Monday, September 24, 2012

Why Shakespeare?
by Ruby Jand

“Shakespeare is a black woman.”
I came across these words written by Maya Angelou in Peter Erikson's Rewriting Shakespeare Rewriting Ourselves and it plinged the spot in my brain that constantly whispers the question, “Why Shakespeare?” Why is this claim made by a black woman? Why does a representative of the Reagan administration then misuse Angelou's words to try to make us believe that class, gender and ethnicity don't matter? Why is Shakespeare so important?
About a year ago I started my blog Shakespeare Calling and the question I asked in my introduction was, “What's so great about Shakespeare?” Today, after seventeen play analyses and a number of book reviews, I'm still not really any closer to an answer. The “Monday Reports” with their lists of “Shakespeare Sightings” only make the question more mysterious. Why is Shakespeare referred to in so many novels, films, newspaper articles and pop songs – so casually, assuming everyone recognizes the source? And why do so many, in fact, recognize the source? Why are these plays, written within a time span of less than twenty years four hundred years ago, still performed and filmed all over the world in all kinds of languages?
Some answers reveal themselves but how good are they?
  • Shakespeare understood, maybe loved or at least tolerated every aspect of all humans from all walks of life.
    • Not really true but many aspects. But that's what all great authors do. No others have not only survived for four centuries but are still thriving in all cultural arenas.
  • England was emerging as a world power when Shakespeare was writing and it soon dominated the globe politically and economically until the 20th century. The language still does.
    • Well, yes. But an awful lot of literature has been written in English since then. Why is Shakespeare the undisputed champion?
  • The language! Shakespeare was a language genius and half of everything we say is a quote or a word invented by Shakespeare.
    • Again, yes indeed. But...half of what he wrote is incomprehensible to normal English speakers today. And how can Shakespeare be so appreciated in translation if his language is so important? The Swedish productions I've seen, for example, lose the brilliant English and they're still amazing.
  • He's a genius of high drama and comedy.
    • Sort of. But his stories are often simple to the point of silliness and he swiped most of them from other people.
There are undoubtedly a dozen more answers but the questions remain:
  1. Why has Shakespeare survived all the recent attacks – many of them justifiable – on the English language canon which have tried to break the absolute dominance of dead white men, and succeeded to a certain extent?
  2. Having not only survived but thrived, why does Shakespeare remain the absolute yardstick by which literature is measured?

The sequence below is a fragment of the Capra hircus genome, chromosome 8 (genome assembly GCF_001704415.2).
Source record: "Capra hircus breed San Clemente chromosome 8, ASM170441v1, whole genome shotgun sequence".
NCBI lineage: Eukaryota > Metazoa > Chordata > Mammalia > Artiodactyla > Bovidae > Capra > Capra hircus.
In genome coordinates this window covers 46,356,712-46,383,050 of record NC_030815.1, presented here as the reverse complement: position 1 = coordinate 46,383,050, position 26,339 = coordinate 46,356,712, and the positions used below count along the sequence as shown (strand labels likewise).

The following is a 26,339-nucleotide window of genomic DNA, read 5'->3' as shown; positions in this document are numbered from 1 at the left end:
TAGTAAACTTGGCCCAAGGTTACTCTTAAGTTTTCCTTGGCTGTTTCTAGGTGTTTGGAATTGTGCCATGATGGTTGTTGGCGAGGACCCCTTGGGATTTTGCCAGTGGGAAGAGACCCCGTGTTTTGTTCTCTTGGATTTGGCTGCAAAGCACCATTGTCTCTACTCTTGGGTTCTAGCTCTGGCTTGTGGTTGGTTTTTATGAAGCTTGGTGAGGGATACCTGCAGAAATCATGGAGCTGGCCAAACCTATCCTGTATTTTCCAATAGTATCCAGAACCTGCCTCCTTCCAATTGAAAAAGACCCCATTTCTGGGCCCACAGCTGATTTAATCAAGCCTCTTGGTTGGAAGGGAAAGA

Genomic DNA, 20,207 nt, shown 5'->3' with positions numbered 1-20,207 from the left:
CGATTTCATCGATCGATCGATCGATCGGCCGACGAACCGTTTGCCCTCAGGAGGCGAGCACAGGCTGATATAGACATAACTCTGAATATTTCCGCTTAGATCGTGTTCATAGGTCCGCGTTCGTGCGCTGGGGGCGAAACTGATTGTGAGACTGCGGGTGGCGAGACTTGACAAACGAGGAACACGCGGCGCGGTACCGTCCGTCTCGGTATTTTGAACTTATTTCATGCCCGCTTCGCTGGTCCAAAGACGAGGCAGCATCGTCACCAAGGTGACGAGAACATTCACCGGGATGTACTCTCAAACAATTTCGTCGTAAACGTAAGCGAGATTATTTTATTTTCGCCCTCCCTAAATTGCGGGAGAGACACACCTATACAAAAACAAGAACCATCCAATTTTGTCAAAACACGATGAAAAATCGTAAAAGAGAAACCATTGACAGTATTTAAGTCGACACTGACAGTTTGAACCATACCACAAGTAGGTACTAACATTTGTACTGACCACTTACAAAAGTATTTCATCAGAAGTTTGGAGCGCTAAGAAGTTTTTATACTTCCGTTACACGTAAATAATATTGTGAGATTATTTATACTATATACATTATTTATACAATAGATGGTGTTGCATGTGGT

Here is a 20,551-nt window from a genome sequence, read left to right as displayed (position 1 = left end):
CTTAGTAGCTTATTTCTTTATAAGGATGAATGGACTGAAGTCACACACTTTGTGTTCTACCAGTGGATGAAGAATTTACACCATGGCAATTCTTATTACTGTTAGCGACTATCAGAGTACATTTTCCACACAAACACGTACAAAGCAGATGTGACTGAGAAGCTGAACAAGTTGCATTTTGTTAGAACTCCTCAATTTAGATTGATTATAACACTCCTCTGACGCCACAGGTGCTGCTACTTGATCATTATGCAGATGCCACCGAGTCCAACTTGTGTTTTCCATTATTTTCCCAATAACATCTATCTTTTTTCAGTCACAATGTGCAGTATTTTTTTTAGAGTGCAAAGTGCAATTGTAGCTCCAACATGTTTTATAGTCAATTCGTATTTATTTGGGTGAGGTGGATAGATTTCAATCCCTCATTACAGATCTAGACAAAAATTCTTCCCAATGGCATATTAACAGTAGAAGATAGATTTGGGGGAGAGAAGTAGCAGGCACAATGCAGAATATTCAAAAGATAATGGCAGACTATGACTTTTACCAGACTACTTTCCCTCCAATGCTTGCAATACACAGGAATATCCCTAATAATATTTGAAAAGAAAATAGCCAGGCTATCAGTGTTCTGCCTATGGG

3. Why do we want to identify ourselves with Shakespeare and make everything he wrote fit into our worldview? I'm not trying to simplify Angelou's “Shakespeare was a black woman” or misinterpret it, but the fact remains that even though Shakespeare has been accused of racism, antisemitism, misogynism and classism, Bardolators now include – together with conservatives, stuffy old schoolmarms, cultural snobs, Christians of various flavors, and Ivy League elitists of old – feminists, blacks, Jews, Marxists and just about everybody else you can think of. And we all say, “Shakespeare was one of us!” Why?!?

I don't know. I've thought and thought, analyzed and read and reread and I can't figure it out. To quote Geoffrey Rush, as Philip Henslowe in “Shakespeare in Love” (Oscar for Best Movie – why?! A movie about a playwright from four hundred years ago?!):
It's a mystery.

August 2012

Posted on Blogging Shakespeare
September 21 2012


  1. Why, indeed? Very thought-provoking post, Ruby, with very wide and deep and serious implications.

    I've wondered a lot why Shakespeare should be so fabulously revered. Indeed, this was one of the reasons why I finally decided to actually read something by the old Will: he is everywhere, everybody is referring to him constantly. (Well, there were other factors: Verdi's "Otello", W. H. Auden, but that's another story.)

    I must say that my knowledge is still very limited. I have read only about ten of the plays, they all will need a good deal of re-reading to grasp, if not all, at least most of what is there.

    Actually, so far I am under the impression that Shakespeare is underrated. This is a scandalous claim, I know. My main reason is exactly stuff like this "Shakespeare was a black woman". This wasn't a joke, was it? In other words, using Shakespeare as a scapegoat or as a convenient peg to hang one's own fantasies is just plain wrong. And that's precisely what many, far too many readers and writers do. Meanwhile, the essence of the Bard remains under-explored. Maybe this opinion of mine will change when I read books about Shakespeare. We'll see.